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An Editorial by David L. Howard



An Editorial by David L. Howard

 

            I have spent more hours and days than I care to admit in the past six months meeting with different industry groups and individuals over the future of this breed. In particular, the future direction of the various HIO programs, the potential for meaningful change in the definition of a sore horse, particularly as it relates to the scar rule, and the operating plan for next year.

            First the good news – virtually everyone I have met with shares the common goal of totally eliminating unsound horses from the show ring and have spent countless hours working to achieve that and a better system of enforcement. But the devil is in the details.

            The story starts late last year with the TWHBEA withdrawing from the Commission because they felt that the NHSC was not doing a good enough job keeping unsound horses out of the ring. In response, the Trainers and WHOA rallied together to continue and improve the Commission with several smart tactical moves including a working arrangement with the Kentucky HIO.

            The TWHBEA moved ahead refining and implementing their plan for a master HIO and subsequent meetings to work out the differences with the Commission yielded little of a positive nature. Attitudes soured and positions hardened on both fronts and personalities became as important as constructive dialog.

            Then along comes Tom Blankenship and the newly renamed National Horse Protection Society with plans to change the law to make sense of the definition of a sore horse. Funded by the old Show Horse Support Fund with $300,000, and donations from both Bob Medina and Bill Johnson, Blankenship set about meeting with the country’s top veterinarians and responsible officials in Washington.

            Blankenship’s mission expands as the veterinarians are insistent that a better structure be put into place to regulate the industry and eliminate unsound horses in order to gain their support. As a result, the Society ends up proposing still a third plan for enforcement that is somewhat different than both the existing Commission and the proposal from the TWHBEA.

            Meetings to reconcile the differences have not been fruitful even though I firmly believe all parties are striving for the same goal. The bottom line is that it simply makes no difference how good the rhetoric is or even how good the intentions are; if there is little or no trust, there is no foundation for permanent success.

            And believe me, there is little or no trust among these groups and individuals and I have found myself in the position of having to keep silent while the groups argue and I feel both of them are wrong about certain parts of their plans. Unfortunately, if you disagree, you are not “on board” or you are on the “other side.”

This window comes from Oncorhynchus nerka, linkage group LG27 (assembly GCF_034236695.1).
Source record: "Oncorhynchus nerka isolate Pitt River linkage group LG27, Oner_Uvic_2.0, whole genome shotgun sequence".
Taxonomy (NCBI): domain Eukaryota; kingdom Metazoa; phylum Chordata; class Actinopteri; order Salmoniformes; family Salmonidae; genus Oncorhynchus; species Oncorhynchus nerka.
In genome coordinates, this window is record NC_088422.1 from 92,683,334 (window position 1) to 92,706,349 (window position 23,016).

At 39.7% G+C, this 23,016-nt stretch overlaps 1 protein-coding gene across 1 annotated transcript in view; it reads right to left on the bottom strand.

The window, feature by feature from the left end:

Well I feel pretty comfortable because all three groups have at one time or another questioned which side I am on. For me, there is only one side and that is what is best for the long-term future of this horse.

            And, in my opinion, what is best for the horse is a change in the law’s definition of a sore horse that is consistent with sound veterinary medicine and not open to such wide interpretation. Secondly, we need to address the proposed Operating Plan for 2007 and make sure that it is a workable and effective document with input from all segments of the industry.

            Lastly, we need a better enforcement system as it relates to violations of the Horse Protection Act and the rules and regulations that govern the breeding, sale and showing of horses. Far too often our enforcement people turn their heads when they see violations and when we do step up and enforce the rules and penalize the guilty parties, it’s a deep, dark secret and everyone assumes that nothing was done.

            It’s time we all stand behind our DQPs, judges and organizations as they go after violations instead of always blaming the people charged with policing our industry. When a horse is turned down, we should thank the DQP and tell the violator that enough is enough. When a judge sends one out of the ring, he should be commended.

            This industry must remain the master of its own house and remember – the horse business is not perfectible but it is improvable. No one individual or group has all the answers but we must not make the greatest mistake of all by doing nothing because we can only do a little. We should all do what we can.

            And if we all do that, it will be enough.

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